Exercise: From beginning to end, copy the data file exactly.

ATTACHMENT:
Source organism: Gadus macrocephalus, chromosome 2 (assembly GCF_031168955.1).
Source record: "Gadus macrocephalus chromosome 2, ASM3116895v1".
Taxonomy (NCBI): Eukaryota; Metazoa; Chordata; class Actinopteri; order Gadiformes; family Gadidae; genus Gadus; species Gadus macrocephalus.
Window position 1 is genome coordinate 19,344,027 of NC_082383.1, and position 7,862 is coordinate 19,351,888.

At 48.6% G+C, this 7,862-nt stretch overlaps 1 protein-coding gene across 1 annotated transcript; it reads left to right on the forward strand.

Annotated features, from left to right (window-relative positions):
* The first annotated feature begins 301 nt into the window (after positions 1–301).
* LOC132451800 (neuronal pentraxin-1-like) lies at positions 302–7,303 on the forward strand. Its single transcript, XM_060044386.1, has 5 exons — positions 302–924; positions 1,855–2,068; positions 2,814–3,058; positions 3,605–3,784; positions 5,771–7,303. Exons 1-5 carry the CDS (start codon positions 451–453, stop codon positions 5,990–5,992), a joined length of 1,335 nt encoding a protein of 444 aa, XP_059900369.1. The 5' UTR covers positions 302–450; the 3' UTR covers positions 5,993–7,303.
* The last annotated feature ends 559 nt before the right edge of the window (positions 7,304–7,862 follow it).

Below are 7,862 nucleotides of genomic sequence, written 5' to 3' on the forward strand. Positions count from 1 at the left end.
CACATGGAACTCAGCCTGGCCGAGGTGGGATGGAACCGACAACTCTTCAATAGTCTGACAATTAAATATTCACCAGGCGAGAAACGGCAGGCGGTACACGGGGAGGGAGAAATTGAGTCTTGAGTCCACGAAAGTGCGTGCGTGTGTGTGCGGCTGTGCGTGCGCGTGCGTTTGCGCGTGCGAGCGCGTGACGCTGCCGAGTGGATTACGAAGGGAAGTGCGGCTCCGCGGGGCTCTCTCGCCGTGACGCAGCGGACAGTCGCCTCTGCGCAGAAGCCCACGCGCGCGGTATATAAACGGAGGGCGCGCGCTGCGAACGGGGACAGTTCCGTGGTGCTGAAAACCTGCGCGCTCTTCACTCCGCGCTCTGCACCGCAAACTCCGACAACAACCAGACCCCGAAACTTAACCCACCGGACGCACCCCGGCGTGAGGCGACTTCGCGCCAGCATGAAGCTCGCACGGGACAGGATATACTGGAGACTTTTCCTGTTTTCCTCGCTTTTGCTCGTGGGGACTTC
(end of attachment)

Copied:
Source organism: Gadus macrocephalus, chromosome 2 (assembly GCF_031168955.1).
Source record: "Gadus macrocephalus chromosome 2, ASM3116895v1".
Taxonomy (NCBI): Eukaryota; Metazoa; Chordata; class Actinopteri; order Gadiformes; family Gadidae; genus Gadus; species Gadus macrocephalus.
Window position 1 is genome coordinate 19,344,027 of NC_082383.1, and position 7,862 is coordinate 19,351,888.

At 48.6% G+C, this 7,862-nt stretch overlaps 1 protein-coding gene across 1 annotated transcript; it reads left to right on the forward strand.

Annotated features, from left to right (window-relative positions):
* The first annotated feature begins 301 nt into the window (after positions 1–301).
* LOC132451800 (neuronal pentraxin-1-like) lies at positions 302–7,303 on the forward strand. Its single transcript, XM_060044386.1, has 5 exons — positions 302–924; positions 1,855–2,068; positions 2,814–3,058; positions 3,605–3,784; positions 5,771–7,303. Exons 1-5 carry the CDS (start codon positions 451–453, stop codon positions 5,990–5,992), a joined length of 1,335 nt encoding a protein of 444 aa, XP_059900369.1. The 5' UTR covers positions 302–450; the 3' UTR covers positions 5,993–7,303.
* The last annotated feature ends 559 nt before the right edge of the window (positions 7,304–7,862 follow it).

Below are 7,862 nucleotides of genomic sequence, written 5' to 3' on the forward strand. Positions count from 1 at the left end.
CACATGGAACTCAGCCTGGCCGAGGTGGGATGGAACCGACAACTCTTCAATAGTCTGACAATTAAATATTCACCAGGCGAGAAACGGCAGGCGGTACACGGGGAGGGAGAAATTGAGTCTTGAGTCCACGAAAGTGCGTGCGTGTGTGTGCGGCTGTGCGTGCGCGTGCGTTTGCGCGTGCGAGCGCGTGACGCTGCCGAGTGGATTACGAAGGGAAGTGCGGCTCCGCGGGGCTCTCTCGCCGTGACGCAGCGGACAGTCGCCTCTGCGCAGAAGCCCACGCGCGCGGTATATAAACGGAGGGCGCGCGCTGCGAACGGGGACAGTTCCGTGGTGCTGAAAACCTGCGCGCTCTTCACTCCGCGCTCTGCACCGCAAACTCCGACAACAACCAGACCCCGAAACTTAACCCACCGGACGCACCCCGGCGTGAGGCGACTTCGCGCCAGCATGAAGCTCGCACGGGACAGGATATACTGGAGACTTTTCCTGTTTTCCTCGCTTTTGCTCGTGGGGACTTC